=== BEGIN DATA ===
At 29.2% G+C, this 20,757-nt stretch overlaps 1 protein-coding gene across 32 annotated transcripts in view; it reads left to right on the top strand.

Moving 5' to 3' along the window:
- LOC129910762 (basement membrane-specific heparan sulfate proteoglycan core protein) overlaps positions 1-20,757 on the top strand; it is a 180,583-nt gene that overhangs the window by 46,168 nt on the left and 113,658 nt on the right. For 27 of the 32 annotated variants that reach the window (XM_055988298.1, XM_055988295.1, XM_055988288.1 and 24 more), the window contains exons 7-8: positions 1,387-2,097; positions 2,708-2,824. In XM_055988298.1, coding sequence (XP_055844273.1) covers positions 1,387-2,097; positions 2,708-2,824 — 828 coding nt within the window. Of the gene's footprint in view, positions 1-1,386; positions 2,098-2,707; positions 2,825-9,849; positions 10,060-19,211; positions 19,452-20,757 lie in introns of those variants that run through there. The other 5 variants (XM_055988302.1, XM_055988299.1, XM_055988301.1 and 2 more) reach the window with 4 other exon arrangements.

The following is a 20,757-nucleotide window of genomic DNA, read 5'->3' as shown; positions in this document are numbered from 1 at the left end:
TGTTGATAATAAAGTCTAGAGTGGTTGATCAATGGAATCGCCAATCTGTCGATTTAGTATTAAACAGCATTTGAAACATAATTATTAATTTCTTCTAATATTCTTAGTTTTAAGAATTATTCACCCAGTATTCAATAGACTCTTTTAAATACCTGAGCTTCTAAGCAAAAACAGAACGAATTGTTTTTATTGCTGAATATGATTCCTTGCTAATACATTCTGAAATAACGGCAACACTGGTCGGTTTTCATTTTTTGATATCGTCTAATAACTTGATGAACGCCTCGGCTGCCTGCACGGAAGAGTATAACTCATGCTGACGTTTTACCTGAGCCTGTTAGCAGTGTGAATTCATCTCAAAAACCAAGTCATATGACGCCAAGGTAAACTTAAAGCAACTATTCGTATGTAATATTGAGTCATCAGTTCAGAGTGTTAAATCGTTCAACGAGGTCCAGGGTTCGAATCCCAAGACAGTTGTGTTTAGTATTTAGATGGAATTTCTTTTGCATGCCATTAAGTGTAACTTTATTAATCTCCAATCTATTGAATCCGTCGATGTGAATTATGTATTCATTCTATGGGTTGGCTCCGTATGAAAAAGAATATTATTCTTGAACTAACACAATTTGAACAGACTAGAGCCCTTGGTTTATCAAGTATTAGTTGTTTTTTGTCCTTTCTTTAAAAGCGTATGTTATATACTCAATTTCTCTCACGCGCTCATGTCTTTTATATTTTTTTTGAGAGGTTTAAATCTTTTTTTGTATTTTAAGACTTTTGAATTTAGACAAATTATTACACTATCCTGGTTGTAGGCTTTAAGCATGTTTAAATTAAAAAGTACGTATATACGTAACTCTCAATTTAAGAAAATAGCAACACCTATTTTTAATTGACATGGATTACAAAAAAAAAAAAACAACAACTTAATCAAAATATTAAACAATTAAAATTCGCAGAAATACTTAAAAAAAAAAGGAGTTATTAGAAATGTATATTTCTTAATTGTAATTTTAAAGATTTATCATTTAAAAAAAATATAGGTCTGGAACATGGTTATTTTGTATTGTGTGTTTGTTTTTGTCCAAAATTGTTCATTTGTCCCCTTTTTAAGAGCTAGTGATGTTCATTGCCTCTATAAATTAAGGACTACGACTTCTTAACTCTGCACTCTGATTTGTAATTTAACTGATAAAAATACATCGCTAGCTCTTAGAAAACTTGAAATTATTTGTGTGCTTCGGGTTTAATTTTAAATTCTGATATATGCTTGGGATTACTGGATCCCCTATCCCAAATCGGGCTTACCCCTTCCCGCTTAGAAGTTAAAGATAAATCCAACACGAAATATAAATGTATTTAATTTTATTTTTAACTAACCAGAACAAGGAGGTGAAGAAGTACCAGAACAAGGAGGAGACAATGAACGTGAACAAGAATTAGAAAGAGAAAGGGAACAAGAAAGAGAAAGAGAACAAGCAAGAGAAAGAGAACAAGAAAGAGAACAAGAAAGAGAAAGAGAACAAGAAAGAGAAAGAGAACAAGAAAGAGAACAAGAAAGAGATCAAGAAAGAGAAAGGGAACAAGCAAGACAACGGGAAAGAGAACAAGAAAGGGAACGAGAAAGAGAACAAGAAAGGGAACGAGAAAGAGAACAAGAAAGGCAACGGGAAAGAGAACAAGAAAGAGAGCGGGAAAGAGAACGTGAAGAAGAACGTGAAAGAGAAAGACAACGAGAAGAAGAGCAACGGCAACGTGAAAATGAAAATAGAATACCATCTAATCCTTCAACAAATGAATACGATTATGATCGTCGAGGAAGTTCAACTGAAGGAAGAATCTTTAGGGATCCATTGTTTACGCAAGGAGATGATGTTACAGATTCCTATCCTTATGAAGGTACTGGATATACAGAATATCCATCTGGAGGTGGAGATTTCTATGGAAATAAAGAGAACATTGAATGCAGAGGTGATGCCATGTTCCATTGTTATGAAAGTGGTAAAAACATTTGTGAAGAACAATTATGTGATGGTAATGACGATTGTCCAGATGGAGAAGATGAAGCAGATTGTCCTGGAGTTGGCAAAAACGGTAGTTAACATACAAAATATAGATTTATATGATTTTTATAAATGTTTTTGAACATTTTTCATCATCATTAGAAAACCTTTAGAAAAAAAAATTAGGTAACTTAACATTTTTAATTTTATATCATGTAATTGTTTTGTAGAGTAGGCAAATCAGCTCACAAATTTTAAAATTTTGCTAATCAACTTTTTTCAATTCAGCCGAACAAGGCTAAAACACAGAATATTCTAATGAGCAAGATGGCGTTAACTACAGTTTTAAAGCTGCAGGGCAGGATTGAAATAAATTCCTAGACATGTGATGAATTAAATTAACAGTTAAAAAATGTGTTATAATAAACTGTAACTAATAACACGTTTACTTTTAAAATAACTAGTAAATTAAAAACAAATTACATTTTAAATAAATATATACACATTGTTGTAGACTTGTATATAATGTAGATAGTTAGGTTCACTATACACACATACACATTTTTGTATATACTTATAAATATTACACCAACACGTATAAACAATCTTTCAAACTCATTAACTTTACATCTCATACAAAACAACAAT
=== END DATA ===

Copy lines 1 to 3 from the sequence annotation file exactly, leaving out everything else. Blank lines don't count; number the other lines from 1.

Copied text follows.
At 29.2% G+C, this 20,757-nt stretch overlaps 1 protein-coding gene across 32 annotated transcripts in view; it reads left to right on the top strand.

Moving 5' to 3' along the window:
- LOC129910762 (basement membrane-specific heparan sulfate proteoglycan core protein) overlaps positions 1-20,757 on the top strand; it is a 180,583-nt gene that overhangs the window by 46,168 nt on the left and 113,658 nt on the right. For 27 of the 32 annotated variants that reach the window (XM_055988298.1, XM_055988295.1, XM_055988288.1 and 24 more), the window contains exons 7-8: positions 1,387-2,097; positions 2,708-2,824. In XM_055988298.1, coding sequence (XP_055844273.1) covers positions 1,387-2,097; positions 2,708-2,824 — 828 coding nt within the window. Of the gene's footprint in view, positions 1-1,386; positions 2,098-2,707; positions 2,825-9,849; positions 10,060-19,211; positions 19,452-20,757 lie in introns of those variants that run through there. The other 5 variants (XM_055988302.1, XM_055988299.1, XM_055988301.1 and 2 more) reach the window with 4 other exon arrangements.